To investigate the role of Rab5-dependent endocytosis in epithelial tube morphogenesis, we expressed Rab5S43N in tracheal cells. We observed that reduction of Rab5 activity resulted in an over-growth of dorsal trunks without compromising the secretion of Verm and Serp (Fig. 2F-H,J). This confirms previous findings suggesting that Rab5 is required to limit the elongation of multicellular epithelial tubes during development, but is dispensable for formation of SJ (Tsarouhas et al., 2007). Crb is known to be endocytosed through a Rab5-dependent pathway (Harris and Tepass, 2008; Lu and Bilder, 2005). It is thus plausible that Crb accumulation at the apical membrane is responsible for the tube-size defects in embryos with compromised Rab5 activity in the trachea. Indeed, reduction of crb dosage in embryos expressing Rab5S43N suppressed over-elongation of dorsal trunks (Fig. 2I,J). Rab5 is thus necessary to prevent the accumulation of Crb at the apical membrane and ectopic growth of dorsal trunks. Rab5 is also required to clear the luminal content at the end of embryogenesis (Tsarouhas et al., 2007), thereby sustaining the liquid-air transition that is essential for the gas exchange function of tracheal tubes. Thus, Rab5-mediated apical endocytosis plays a multifaceted role in the morphogenesis and physiology of the larval respiratory system. Altogether, these data support a model in which Rac1 controls epithelial tube length by promoting Rab5-dependent endocytosis of Crb.
Rac1 is required for SJ functions as well as for Verm and Serp secretion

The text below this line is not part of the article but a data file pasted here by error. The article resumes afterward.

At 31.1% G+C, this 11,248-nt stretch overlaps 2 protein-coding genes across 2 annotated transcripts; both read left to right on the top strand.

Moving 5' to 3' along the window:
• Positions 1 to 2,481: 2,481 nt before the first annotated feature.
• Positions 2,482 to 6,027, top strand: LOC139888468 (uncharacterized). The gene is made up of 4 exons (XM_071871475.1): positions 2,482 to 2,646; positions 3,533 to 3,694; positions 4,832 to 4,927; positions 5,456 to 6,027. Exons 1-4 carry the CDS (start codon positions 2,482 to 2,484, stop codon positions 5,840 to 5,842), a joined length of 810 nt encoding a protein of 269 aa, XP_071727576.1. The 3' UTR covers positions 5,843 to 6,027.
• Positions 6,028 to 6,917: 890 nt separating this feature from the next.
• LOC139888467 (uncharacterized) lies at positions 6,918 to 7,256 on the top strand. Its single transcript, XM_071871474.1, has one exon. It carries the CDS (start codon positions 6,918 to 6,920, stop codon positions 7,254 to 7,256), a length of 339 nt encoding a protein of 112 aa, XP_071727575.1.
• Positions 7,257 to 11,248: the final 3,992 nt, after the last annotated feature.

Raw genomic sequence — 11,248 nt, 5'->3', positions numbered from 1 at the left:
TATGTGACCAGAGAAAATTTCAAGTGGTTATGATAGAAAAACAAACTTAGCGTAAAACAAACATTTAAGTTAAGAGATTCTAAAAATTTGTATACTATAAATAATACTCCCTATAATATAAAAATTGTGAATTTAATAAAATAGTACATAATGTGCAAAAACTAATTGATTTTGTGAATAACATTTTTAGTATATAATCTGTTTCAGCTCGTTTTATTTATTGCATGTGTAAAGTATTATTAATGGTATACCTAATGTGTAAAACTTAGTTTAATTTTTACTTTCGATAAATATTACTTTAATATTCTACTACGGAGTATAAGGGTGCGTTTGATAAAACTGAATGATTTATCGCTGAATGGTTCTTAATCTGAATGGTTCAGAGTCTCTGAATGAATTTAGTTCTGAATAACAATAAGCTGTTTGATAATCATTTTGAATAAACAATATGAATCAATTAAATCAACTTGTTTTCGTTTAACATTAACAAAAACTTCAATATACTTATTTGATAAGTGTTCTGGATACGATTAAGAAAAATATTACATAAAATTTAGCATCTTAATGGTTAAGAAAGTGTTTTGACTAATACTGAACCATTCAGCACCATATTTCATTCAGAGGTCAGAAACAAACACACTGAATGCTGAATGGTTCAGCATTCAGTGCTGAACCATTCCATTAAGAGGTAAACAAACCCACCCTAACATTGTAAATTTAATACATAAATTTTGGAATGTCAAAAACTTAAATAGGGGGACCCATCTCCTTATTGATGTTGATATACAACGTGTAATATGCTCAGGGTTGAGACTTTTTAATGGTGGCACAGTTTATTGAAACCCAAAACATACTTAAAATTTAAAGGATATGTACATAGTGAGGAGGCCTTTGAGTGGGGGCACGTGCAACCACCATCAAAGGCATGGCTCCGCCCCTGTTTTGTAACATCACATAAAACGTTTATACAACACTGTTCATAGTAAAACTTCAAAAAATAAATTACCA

The SJ-dependent secretion of Verm and Serp plays a critical role in restricting tracheal tube length (Wang et al., 2006). This pathway acts independently of Crb (Laprise et al., 2010). To investigate whether Rac1 also contributes to the SJ-apical secretion pathway, we performed a dye diffusion assay in living embryos. In control animals, the paracellular barrier created by SJ precluded the entry of fluorescent dextran within the dorsal trunk lumen (Fig. 3A, arrow). In contrast, we observed a luminal accumulation of dextran in embryos deficient for the SJ protein Coracle (Cora) (Fig. 3B, arrow), as previously reported (Lamb et al., 1998). Similarly, the dextran clearly leaked within dorsal trunks in rac mutant and Rac1N17-expressing embryos (Fig. 3C,D), indicating that Rac1 is required for the establishment of a functional SJ. We next examined whether Rac1 is involved in apical secretion of Verm and Serp. While stage 16 control embryos showed strong levels of Verm and Serp in the lumen of tracheal tubes, these enzymes were absent in embryos with altered Rac1 signaling (Fig. 3E-J). However, the level of the luminal antigen 2A12 was normal in rac mutant and Rac1N17-expressing embryos (Fig. 3G-J). Thus, our data identify Rac1 as a novel regulator of SJ permeability and suggest that Rac1 sustains the apical secretion of selected cargoes, including Verm and Serp.
Rac1 and Cora are involved in a positive feedback loop